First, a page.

The words “Google” and “privacy” don’t exactly go hand in hand. It’s not that I don’t trust Google’s ideas or its ability to deliver. It’s the fact that these announcements often sound better than they are. The worst thing about them is that Google really isn’t ready to embrace the fact that it collects user data and that it sells more expensive ads the more data it has. Google seems afraid to affirm these facts, and Sundar Pichai’s privacy announcement is the latest example of that. It’s a long blog post that goes out of its way to avoid any mention of ads, which is how Google makes money. The only time “advertising” is mentioned comes later in the post, as the CEO makes it clear that personal content isn’t used for advertising purposes, “period.” The point of the announcement is to explain new privacy features that should better protect your data while using Google products.
Also, if you’re familiar with the many, many, many privacy issues Google has dealt with in the past, these privacy announcements might sound like reactions to those issues. It doesn’t help that Apple just announced a slew of new privacy features at WWDC 2020, and Pichai’s blog can be perceived as a reaction that as well. We have no way of knowing whether these new features would have been announced at the I/O 2020 that never was, but Google chose to promote them during Apple’s big WWDC week, not before it.
There’s no question that Apple puts enormous pressure on Google when it comes to privacy, and that Google is responsible for some of that pressure. That said, there is an excellent gem in Pichai’s lengthy post — a privacy feature that’s more daring than anything Google has ever attempted, but it’s not the focus of the announcement.
Google explains in the post that you’ll be able to manage your privacy “on your own terms,” and one way to do that is to use its products in Incognito mode. Just recently, by the way, Google just ran into a massive issue with Incognito Chrome browsing. A lawsuit alleges that Google tracks people who rely on Incognito mode, so this announcement seems to be, yet again, a reaction to recent developments.
Still, Google does plan to make Incognito mode more accessible. All you need to do is long-press your profile picture in Search, Maps, and YouTube. It’s available first on iOS and coming soon to Android and other apps. Here’s the best part: “We’re also working to make it possible to stay in Incognito mode across Google apps, like Maps and YouTube, and will have more to share soon,” Pichai said.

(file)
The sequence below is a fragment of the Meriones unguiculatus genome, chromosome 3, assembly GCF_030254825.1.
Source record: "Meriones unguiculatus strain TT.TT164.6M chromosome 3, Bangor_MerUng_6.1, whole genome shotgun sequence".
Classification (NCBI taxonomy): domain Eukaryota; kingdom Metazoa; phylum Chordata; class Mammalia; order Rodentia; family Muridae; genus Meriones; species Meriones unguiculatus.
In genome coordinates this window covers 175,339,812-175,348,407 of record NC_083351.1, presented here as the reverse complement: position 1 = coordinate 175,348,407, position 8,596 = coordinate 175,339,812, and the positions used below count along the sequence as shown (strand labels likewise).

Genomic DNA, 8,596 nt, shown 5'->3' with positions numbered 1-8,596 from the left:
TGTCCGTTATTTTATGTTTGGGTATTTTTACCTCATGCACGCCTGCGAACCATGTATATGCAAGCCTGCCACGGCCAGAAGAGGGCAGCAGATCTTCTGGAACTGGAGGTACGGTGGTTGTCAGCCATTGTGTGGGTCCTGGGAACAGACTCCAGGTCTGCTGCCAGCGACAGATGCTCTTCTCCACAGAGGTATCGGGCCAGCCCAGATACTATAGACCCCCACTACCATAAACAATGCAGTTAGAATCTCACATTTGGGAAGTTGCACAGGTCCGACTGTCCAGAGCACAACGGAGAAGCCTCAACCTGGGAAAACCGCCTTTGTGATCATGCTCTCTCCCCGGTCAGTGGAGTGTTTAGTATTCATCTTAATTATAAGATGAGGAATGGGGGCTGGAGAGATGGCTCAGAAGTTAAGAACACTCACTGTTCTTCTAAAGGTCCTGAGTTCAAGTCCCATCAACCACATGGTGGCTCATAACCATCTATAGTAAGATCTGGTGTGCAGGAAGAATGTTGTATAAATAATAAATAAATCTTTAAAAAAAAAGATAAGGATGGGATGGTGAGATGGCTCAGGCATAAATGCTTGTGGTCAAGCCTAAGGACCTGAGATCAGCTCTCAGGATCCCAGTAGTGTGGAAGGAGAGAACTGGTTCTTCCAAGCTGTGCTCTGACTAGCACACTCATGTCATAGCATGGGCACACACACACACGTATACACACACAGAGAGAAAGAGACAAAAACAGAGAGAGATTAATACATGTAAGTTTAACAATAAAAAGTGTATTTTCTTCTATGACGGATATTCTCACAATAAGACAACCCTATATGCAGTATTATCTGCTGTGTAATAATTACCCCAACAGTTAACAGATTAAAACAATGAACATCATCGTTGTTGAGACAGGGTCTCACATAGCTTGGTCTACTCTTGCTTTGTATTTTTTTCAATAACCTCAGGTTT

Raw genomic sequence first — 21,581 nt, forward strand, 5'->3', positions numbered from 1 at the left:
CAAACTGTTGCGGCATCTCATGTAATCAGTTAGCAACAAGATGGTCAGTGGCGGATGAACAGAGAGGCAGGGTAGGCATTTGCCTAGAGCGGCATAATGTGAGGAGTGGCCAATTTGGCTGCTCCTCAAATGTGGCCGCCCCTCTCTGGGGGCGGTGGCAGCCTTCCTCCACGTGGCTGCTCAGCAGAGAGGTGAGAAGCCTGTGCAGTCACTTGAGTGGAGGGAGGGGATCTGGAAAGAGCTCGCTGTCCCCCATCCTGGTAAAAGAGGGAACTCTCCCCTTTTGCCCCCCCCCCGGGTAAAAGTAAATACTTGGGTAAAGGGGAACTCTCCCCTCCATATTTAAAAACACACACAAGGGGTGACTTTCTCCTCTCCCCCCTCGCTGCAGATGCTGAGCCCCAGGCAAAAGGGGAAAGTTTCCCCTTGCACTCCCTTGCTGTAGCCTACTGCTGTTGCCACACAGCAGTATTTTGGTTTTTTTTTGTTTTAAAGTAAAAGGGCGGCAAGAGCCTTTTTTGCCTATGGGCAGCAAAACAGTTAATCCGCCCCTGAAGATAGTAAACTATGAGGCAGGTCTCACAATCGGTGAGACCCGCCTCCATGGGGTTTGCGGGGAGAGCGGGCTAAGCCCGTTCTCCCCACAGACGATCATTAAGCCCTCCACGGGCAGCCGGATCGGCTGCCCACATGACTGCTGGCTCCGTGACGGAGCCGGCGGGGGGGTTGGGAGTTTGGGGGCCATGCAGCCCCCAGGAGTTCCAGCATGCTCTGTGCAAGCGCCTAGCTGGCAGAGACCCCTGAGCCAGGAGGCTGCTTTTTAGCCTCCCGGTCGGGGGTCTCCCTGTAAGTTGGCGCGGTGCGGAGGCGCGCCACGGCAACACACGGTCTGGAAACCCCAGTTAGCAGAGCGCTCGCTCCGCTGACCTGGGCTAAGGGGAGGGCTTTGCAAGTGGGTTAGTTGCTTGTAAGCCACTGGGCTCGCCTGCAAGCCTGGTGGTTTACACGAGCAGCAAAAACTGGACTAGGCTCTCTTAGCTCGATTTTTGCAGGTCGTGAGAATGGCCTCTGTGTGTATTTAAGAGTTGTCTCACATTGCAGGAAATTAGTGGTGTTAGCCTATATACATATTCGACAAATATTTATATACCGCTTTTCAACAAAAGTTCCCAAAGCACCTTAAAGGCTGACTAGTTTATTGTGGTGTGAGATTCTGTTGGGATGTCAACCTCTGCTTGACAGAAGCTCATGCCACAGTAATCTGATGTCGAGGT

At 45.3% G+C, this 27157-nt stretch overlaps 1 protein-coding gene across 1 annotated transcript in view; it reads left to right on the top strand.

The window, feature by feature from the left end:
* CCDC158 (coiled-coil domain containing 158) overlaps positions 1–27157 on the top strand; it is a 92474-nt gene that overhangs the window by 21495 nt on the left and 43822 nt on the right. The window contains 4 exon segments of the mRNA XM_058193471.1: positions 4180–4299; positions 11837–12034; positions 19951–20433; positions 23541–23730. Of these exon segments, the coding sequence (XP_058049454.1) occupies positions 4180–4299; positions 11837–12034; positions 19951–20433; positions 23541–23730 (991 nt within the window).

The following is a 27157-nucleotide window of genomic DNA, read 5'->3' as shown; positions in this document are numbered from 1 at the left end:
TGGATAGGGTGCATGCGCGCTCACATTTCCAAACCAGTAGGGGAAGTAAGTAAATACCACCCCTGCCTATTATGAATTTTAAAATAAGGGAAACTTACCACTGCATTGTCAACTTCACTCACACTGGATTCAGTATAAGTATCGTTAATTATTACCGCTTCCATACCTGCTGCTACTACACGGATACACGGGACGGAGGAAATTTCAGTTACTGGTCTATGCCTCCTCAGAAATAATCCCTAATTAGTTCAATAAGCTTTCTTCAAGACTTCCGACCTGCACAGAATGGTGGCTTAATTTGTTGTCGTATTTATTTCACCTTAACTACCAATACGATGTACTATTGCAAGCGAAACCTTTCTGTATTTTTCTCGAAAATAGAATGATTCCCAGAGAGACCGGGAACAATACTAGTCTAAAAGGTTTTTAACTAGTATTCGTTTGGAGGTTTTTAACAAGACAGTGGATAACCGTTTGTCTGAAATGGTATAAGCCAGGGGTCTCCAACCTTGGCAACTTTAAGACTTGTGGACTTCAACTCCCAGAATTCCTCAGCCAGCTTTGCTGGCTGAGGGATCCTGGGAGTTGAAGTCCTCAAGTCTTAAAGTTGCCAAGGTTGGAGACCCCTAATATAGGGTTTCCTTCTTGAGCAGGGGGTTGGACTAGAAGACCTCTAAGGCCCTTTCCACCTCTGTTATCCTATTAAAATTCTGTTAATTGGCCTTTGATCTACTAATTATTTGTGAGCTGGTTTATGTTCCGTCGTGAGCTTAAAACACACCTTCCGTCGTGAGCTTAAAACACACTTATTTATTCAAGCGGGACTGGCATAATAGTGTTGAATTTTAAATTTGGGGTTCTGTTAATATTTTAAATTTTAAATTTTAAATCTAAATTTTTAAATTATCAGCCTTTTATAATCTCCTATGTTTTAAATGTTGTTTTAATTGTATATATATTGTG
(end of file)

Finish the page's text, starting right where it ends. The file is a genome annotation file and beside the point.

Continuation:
If you want to use every Google app in Incognito mode at all times, you’ll soon be able to switch between them on the same device without having to repeatedly enable the feature. It’s surprising to see Google admit that some people prefer to stay hidden. Either that, or Google just wants to make its Incognito issues go away.
If I wasn’t clear before, there’s no denying that Google makes some of the best mobile apps out there, apps that are must-haves on iPhone and Android. Gmail, YouTube, Maps, and Translate are a few examples. There’s no question that Google should be paid for its work, and it should make money off of its software. But the only way you can pay is by allowing Google to collect your data and serve you ads. Many people don’t mind, but they would probably be less excited about Google’s data collection if they knew that Incognito mode isn’t actually private.
Pichai makes it clear that Google isn’t selling your information in the only paragraph that makes mention of advertising (emphasis ours):
As always, we don’t sell your information to anyone, and we don’t use information in apps where you primarily store personal content—such as Gmail, Drive, Calendar and Photos—for advertising purposes, period.
New Incognito capabilities are just part of Pichai’s announcement. Google will also now set the data auto-delete controls on by default, set to delete your data in 18 months. Why not make auto-delete default to the minimum, which is three months? Well, older data isn’t as valuable as new data, some reports have claimed.
As for YouTube, Google will set auto-delete to 36 months for new accounts or if you turn on YouTube History for the first time. “This improves upon current industry practice and ensures that YouTube can continue to make relevant entertainment recommendations based on what you’ve watched or listened to in the past—like letting you know if your favorite series has released another season, or when your favorite artist drops a new album,” Pichai says.
The announcement also makes it clear that Location History is off by default now. But let’s not forget that it wasn’t very long ago that it was on by default. And this recent story shows how dangerous location data can be if you happen to be in the wrong place at the wrong time.
Competing on privacy matters Google’s greatest challenge, and there’s no question that Google made vital steps in the right direction in recent years, whether it wanted to or not. But we’re not yet in a place where we can applaud Google’s privacy updates and, at the same time, forget the privacy issues that got us here.